Abu Omar’s last name in the video, al-Firansi, means nothing more than that he’s French—and there are quite a few of these al-Firansis around. According to a March study put out by the New York-based intelligence firm the Soufan Group, France has produced around 1,700 jihadists for ISIS, of whom 250 are thought to have returned to French soil (PDF).

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Infamously, a consortium of French and Belgian ISIS operatives managed to perpetrate two of the grisliest terror attacks Europe has experienced since the London tube-and-bus and Madrid train bombings more than a decade ago. Much of the planning for those attacks was said to have been done by a man called Abu Suleyman al-Firansi, who, at least until his rumored arrest by the Turkish military several months ago, headed ISIS’s amn al-kharjee, or foreign intelligence branch, and was responsible for its European operations. Abu Suleyman, is also of Francophone North African ancestry.

Abu Omar claims to have joined the army of terror because everything about his adopted homeland was ugly to him. “Like all young people our age who are living in Europe, I think that what made me come here is a spiritual quest that I felt in myself,” he explains. “I wanted to go beyond my limits while still searching for my Lord through things other than simply a prayer that had no flavor or a fasting that had no flavor either,” he says. “I also wanted to escape this French government, which was segregationist, racist and all that.”

When he reached ISIS-held territory—most likely Raqqa, its de facto capital and intake center for aspiring muhajireen, although he doesn’t specify—he was installed in a madhafa, or safe house, much like the one from which he delivered this interview. He was distinctly unimpressed: “It is total anarchy there, of course, no organization. I stayed for two weeks… After that I did two weeks of a legal training to upgrade my knowledge in religion, belief, and dogma. After that, two weeks of military training, a pseudo military training, of course, because this is not a real military training.”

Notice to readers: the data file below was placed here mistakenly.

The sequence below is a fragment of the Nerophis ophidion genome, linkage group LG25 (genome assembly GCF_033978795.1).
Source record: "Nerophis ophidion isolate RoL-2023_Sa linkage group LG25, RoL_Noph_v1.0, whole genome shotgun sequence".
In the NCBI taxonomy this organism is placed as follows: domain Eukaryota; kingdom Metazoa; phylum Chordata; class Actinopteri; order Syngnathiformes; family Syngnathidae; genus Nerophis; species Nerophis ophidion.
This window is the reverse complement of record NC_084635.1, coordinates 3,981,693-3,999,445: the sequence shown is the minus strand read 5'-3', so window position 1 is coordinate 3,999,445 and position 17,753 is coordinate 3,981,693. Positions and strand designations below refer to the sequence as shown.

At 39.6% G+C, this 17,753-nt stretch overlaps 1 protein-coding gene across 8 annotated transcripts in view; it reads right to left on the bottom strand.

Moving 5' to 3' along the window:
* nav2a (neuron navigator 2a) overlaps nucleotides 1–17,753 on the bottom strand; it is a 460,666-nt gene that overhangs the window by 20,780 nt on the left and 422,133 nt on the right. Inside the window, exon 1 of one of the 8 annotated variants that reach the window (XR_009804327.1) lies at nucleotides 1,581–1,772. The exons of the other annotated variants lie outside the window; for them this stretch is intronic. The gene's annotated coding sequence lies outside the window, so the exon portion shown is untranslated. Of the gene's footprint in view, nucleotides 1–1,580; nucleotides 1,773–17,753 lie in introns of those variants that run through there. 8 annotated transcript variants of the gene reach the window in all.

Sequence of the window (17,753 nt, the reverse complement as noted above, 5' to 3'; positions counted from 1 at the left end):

Such a schedule of indoctrination and martial preparation roughly conforms to what other former ISIS members have told The Daily Beast.

Abu Omar said he did not just fight in Syria, he also fought in borderlands of Iraq, having taken part in the battles of Zumar, Gwer, and Rabia, all against the Kurdish Peshmerga.

In Zumar, by far the fiercest of the battles (the town was only fully captured three months after the operation to liberate it was launched), French warplanes joined American and British ones in bombing ISIS targets; although Abu Omar doesn’t acknowledge the fact, he was therefore likely dodging missiles fired at him by his own government.

On ISIS’s side of the battlefield, he continues, one is “nothing else but a soldier” and there is little that resembles an “Islamic organization.” The rank-and-file “claim to be Muslims,” but institutions and practices are wholly foreign to the faith. “It is rather the ways of the former Baathists,” he says, commenting on ISIS’s now (mostly liquidated) senior command echelon composed of several former spies and military officers of Saddam’s regime. The former state actors may be gone, but their Baathist ethos remains, he insists. “That is the way you are treated. You are treated like a dog. You only are a soldier, you are just supposed to obey. You have pledged allegiance and you are supposed to say nothing.”

ISIS militants are ill-equipped and ill-trained. He briefly discusses the siege of Zumar, which started in August 2014, and which ISIS managed to withstand, albeit only after losing “150 brothers.” The Peshmerga retreated. But the following month, the Western bombers arrived and ISIS was no match for them; the jihadists retreated from this “Kurdish zone” deeming it expendable to their sole ambition of conquering areas peopled by their ethnic kin.

“They are only interested in Sunni regions,” Abu Omar says. “It was the same thing with Gwer, it was the same thing with Rabia. Anything that is not Arab or Sunni is of no interest to them. They are completely focused on nationalistic issues, none of the things we came here for. So, in fact, we die for nothing.”